Xiamen: It's been an extremely successful week for Indian diplomacy. They say a week is a long time in politics. The same can be said of the last week in diplomacy. Last Monday, on August 28, India managed to successfully resolve the two-month old standoff with China at Doklam. Exactly a week later, on September 4, India managed to name Pakistan-based terror groups like the Lashkar-e-Taiba and Jaish-e-Mohammad in the BRICS Joint Declaration.
Both these developments will be seen as breakthroughs for Indian diplomats who have often faced immense difficulty while negotiating with China. Just in the last one year, India has been snubbed by China on both the NSG membership issue as well as on Masood Azhar, the chief of the Jaish-e-Mohammad. So let's take a moment to pause and reflect on how both these successes were brought about.
At Monday's press conference, a question was asked to MEA Secretary Preeti Saran on whether there was a quid pro quo between what happened in Doklam and the BRICS Joint Declaration. She dismissed it as a wild speculation. But informed sources have told News 18 that it would be disingenuous to see the two incidents in isolation. Much of the negotiations for the draft of the joint declaration happened while the Doklam standoff was on. It would be naive to assume that the standoff would not have cast a shadow on the negotiation process.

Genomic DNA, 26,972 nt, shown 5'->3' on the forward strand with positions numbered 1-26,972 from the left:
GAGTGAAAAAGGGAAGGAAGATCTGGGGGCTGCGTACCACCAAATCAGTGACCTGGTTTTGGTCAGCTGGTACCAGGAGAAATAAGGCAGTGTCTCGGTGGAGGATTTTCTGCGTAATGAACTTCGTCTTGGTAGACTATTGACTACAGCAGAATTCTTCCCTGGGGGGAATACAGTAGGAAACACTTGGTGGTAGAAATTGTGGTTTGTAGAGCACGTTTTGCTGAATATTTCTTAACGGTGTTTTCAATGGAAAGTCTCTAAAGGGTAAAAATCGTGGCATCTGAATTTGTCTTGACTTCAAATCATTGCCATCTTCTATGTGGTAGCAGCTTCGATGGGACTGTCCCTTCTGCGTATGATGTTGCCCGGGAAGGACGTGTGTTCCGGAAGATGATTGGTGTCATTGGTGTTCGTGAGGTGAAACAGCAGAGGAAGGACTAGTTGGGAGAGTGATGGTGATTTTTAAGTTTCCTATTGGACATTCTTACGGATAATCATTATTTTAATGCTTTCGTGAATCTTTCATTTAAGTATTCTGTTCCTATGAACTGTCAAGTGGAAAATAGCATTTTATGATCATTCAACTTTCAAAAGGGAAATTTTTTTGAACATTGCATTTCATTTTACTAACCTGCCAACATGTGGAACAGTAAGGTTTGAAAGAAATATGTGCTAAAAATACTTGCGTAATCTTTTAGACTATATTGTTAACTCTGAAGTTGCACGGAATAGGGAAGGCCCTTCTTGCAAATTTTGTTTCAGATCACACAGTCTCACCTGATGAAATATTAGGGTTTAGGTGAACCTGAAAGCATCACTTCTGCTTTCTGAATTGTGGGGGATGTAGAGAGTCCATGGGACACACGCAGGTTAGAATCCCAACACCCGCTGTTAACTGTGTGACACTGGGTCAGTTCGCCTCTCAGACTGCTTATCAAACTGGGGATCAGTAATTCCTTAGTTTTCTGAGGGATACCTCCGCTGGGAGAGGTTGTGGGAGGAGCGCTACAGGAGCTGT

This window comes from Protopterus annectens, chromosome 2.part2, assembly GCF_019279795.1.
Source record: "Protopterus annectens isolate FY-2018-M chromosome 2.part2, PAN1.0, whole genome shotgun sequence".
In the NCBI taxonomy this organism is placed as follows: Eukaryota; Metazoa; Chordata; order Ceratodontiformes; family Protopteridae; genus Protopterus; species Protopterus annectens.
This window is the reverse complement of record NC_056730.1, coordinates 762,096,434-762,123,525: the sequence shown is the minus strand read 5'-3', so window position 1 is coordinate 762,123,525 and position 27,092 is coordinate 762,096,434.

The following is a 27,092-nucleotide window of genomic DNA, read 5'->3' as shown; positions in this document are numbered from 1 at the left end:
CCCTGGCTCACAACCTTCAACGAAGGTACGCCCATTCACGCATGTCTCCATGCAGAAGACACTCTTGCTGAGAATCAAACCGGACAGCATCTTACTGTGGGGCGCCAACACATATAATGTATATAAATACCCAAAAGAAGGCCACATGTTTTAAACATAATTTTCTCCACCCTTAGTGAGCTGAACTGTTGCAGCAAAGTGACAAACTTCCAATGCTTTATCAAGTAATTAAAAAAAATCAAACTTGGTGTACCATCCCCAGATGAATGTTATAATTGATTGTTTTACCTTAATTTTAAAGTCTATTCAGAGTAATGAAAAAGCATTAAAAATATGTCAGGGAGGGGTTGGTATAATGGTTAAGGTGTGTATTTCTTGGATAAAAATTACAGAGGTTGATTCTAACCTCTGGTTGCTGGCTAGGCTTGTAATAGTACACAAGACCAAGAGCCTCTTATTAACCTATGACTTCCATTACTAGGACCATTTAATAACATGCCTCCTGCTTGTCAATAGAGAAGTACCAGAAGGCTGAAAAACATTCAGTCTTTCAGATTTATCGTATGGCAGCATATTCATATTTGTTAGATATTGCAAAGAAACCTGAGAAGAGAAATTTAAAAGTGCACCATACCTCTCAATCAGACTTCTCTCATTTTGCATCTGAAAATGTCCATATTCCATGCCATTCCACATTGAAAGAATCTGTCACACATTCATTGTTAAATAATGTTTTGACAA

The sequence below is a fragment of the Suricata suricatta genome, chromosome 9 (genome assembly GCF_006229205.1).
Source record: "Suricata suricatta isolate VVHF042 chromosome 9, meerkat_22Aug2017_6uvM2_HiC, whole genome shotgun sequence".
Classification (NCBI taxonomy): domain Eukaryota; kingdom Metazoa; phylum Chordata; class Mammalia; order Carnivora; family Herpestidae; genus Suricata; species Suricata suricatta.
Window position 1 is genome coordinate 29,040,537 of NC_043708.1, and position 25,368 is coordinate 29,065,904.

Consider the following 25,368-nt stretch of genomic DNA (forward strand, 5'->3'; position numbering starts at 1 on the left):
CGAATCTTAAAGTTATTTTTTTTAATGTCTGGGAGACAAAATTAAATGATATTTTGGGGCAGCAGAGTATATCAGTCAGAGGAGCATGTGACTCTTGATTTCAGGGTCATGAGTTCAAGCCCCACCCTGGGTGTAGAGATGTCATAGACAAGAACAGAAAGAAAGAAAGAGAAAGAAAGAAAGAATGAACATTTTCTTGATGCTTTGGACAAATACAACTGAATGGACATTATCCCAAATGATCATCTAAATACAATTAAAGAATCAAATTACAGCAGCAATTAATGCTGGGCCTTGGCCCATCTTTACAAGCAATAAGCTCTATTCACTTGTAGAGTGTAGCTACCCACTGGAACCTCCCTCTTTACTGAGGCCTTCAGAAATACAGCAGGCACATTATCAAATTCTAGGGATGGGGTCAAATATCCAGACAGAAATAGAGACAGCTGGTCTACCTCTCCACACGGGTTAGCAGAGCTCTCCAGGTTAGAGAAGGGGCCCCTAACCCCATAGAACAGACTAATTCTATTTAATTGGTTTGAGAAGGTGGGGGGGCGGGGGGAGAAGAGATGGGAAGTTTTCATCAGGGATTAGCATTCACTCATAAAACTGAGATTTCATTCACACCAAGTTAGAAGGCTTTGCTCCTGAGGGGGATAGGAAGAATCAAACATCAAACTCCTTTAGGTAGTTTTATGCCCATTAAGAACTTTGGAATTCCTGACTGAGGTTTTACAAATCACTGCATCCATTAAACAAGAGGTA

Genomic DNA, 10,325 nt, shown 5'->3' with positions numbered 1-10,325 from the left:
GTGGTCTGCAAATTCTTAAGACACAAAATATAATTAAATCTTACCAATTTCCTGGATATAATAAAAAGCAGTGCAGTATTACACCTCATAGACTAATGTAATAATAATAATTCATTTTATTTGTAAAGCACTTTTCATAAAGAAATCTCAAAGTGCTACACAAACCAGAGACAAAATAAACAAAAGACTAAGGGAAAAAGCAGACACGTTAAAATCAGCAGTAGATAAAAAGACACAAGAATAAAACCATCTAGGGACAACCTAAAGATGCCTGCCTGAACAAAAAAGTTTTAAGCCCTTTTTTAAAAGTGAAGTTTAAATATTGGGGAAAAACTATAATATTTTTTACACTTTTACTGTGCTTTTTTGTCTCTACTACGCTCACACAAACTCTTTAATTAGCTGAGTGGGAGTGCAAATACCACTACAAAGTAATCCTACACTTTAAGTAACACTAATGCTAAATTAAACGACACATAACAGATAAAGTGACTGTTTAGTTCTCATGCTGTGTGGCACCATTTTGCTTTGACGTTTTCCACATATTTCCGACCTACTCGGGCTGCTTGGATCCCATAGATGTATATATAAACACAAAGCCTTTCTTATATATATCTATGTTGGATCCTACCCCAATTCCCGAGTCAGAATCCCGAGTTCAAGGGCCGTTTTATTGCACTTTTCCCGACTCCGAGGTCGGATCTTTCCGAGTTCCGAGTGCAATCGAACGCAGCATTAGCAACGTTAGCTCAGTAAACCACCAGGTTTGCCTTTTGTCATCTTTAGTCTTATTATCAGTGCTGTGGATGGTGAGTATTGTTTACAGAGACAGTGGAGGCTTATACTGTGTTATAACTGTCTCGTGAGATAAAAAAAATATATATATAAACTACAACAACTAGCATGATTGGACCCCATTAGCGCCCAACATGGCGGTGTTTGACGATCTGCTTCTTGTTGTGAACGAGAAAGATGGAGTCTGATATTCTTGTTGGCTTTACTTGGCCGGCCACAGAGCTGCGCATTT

News 18 has also independently learnt that negotiators worked till late in the night on Saturday, before the start of the BRICS summit to get the exact phraseology. Negotiations went on up to 4 am with the Chinese raising obstacles at every stage.
So what explains this dramatic turnaround? Most foreign policies are dictated by domestic compulsions, as much in China as it is in India. The biggest domestic policy event that is slated in China is the 19th Party Congress of the Communist Party of China on October 18, will pave the way for Xi Jinping to get a second term as President. The Chinese could ill-afford an unsuccessful BRICS Summit in Xiamen ahead of the Congress as it would be a personal 'loss of face' for President Xi Jinping.
Also, China faced the same problem in Xiamen that India faced in Goa last year — pressure of being the host. As host, the onus is on China to find a consensual joint declaration that can be adopted. The host has to walk the extra mile. Therefore the host's scope for taking extreme positions in these negotiations is crippled. Part of the reason why India couldn't push through similar language in the Goa declaration was precisely because of this.
It is in this background that Prime Minister Narendra Modi will be meeting Chinese President Xi Jinping. Perhaps for the first time in a long time, as an equal. As they say in diplomacy, timing is everything.